People look at Europe’s model, but you don’t necessarily need to move across the Atlantic ocean to adapt that kind of lifestyle…you can move to Greater Minnesota! A lot of concerns for entrepreneurs is resources and talent, and so we need to market that those are not issues.

What keeps you up at night?

It’s like with anything: trying not to become this institutional, stale program. The thing that keeps me up is questioning how can we stay competitive and serving entrepreneurs in the best way that we can. How can we keep them first and keep this fresh so it continues to be a resource they look to and want to use?

What is your greatest joy?

It goes back to the people. It’s so much fun working with these entrepreneurs who are doing such awesome things. I was working on sharing a message with our network on Asiya, who won the social division this year and top minority and woman-led business, they’re launching a kickstarter…you know, we’re only four weeks out from the competition and they’re already hitting another milestone. I love to share that stuff and to see how these companies evolve, grow and succeed.

It’s fun to know that MN Cup was just a very small part of their journey, but I love to feel like part of their success. They’re now part of the MN Cup family, and I want them to feel proud of that. It goes back to what keeps me up at night .

How has your experience with entrepreneurs changed your life?

It makes me want to be one. Short answer. You start to tap into a part of your brain where a part of your is excited. I’m a crafter/maker outside of work, and I do it because I think it’s a great relief, especially when you’re in a job when you work hard on a project and it maybe doesn’t come to life or have that fulfillment at the end of it…I like projects where there are pieces laid out and at the end you have something to show for it, whether it’s a meal or a Pinterest idea that seems cool.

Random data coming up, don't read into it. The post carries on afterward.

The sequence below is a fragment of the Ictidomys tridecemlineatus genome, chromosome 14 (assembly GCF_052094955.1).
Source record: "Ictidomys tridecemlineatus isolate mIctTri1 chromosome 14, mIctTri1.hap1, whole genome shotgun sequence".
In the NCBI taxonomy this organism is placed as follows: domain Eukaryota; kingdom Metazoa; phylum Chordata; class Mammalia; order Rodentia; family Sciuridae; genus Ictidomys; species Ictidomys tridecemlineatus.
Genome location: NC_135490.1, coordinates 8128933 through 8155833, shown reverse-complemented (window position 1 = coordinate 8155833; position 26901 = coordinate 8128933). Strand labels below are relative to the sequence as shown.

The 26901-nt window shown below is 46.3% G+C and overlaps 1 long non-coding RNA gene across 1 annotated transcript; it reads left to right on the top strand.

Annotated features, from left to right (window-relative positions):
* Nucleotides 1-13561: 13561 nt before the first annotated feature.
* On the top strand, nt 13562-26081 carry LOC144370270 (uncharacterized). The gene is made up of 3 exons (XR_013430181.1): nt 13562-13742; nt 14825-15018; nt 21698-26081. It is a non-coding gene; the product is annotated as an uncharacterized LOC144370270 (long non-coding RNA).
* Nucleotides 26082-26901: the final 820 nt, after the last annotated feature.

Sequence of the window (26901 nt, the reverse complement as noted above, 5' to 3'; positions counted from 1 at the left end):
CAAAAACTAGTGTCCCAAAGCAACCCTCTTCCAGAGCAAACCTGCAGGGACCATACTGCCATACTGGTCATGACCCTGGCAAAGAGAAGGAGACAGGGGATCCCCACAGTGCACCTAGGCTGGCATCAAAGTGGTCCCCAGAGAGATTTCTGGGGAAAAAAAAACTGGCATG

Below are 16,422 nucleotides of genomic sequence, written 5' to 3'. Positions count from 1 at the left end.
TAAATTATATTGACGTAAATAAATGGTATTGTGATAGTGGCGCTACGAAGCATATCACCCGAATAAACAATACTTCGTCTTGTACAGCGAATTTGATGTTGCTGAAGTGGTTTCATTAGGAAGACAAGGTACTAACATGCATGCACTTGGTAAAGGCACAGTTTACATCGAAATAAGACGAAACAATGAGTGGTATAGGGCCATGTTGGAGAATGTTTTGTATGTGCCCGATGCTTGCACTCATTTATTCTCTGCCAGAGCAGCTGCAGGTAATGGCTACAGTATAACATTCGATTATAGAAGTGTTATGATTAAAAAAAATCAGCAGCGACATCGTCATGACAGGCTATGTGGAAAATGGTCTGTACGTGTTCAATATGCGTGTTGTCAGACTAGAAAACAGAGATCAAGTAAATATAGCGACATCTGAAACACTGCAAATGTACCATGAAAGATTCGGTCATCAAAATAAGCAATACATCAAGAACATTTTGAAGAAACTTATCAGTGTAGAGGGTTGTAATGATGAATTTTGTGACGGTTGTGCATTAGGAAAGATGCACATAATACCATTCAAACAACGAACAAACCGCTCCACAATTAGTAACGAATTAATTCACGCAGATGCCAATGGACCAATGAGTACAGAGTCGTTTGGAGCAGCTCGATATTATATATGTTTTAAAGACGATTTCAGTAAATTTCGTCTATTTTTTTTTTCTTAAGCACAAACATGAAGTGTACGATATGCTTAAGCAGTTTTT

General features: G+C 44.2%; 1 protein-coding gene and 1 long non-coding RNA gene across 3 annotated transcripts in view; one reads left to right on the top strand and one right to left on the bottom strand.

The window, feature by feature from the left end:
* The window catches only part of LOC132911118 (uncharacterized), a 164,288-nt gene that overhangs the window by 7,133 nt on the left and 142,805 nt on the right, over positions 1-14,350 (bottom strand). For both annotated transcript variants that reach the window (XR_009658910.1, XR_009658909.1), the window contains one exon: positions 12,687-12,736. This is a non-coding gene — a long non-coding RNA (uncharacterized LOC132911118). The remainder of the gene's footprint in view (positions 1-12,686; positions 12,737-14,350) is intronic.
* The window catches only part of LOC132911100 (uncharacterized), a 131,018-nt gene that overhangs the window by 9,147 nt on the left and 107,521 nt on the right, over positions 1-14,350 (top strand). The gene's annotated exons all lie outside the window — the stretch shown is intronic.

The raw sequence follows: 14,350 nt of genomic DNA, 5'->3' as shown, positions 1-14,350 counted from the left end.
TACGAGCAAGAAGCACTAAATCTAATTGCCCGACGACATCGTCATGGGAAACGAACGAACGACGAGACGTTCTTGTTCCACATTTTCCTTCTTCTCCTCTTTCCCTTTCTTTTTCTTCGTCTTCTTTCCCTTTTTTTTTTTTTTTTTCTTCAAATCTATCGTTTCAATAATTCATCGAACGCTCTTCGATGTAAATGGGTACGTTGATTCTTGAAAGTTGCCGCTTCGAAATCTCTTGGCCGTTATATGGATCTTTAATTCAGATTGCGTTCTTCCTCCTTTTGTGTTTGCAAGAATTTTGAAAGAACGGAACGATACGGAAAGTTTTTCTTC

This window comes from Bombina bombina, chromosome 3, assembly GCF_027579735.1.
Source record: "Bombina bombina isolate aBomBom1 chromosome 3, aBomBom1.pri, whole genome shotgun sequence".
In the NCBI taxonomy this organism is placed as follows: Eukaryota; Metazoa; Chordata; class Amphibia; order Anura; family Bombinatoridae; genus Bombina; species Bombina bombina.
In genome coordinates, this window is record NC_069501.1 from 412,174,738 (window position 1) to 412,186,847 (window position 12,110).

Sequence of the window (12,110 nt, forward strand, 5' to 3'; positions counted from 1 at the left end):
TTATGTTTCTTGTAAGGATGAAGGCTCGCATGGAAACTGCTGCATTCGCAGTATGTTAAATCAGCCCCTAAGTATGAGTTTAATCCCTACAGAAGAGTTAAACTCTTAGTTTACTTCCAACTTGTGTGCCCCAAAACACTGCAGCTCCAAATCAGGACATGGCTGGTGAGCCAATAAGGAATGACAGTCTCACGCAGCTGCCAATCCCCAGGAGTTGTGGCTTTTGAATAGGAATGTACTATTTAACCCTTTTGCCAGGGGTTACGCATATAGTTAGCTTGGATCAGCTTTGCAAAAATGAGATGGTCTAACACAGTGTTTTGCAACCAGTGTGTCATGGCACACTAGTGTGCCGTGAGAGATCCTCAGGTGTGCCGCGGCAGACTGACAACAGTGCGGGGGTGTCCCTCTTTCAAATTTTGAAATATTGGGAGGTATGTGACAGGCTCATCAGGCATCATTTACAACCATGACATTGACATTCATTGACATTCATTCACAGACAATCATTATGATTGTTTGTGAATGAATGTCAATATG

You work with these people and you realize that it just takes an idea and passion, commitment, which I thank so much is a part of Minnesota culture: being dedicated, loyal, believing in something. All of those pieces are very entrepreneurial, and you just need that spark to take it in a new direction. They give you hope on a variety of levels.

What do you feel we need to be focusing on in Greater Minnesota to ensure our history of entrepreneurialism remains strong into the future?

One of the biggest things is how can we embrace some of these entrepreneurial values of putting ourselves out there, getting feedback, and tweaking until we get to a place that’s something we continue to be proud of yet is always evolving. To drive for more success within the space we’re in, we have to put on that entrepreneurial hat of our own and do some things that are a little bit risky, that make us vulnerable, that allow us to get some critical feedback and learn and change what we want to do.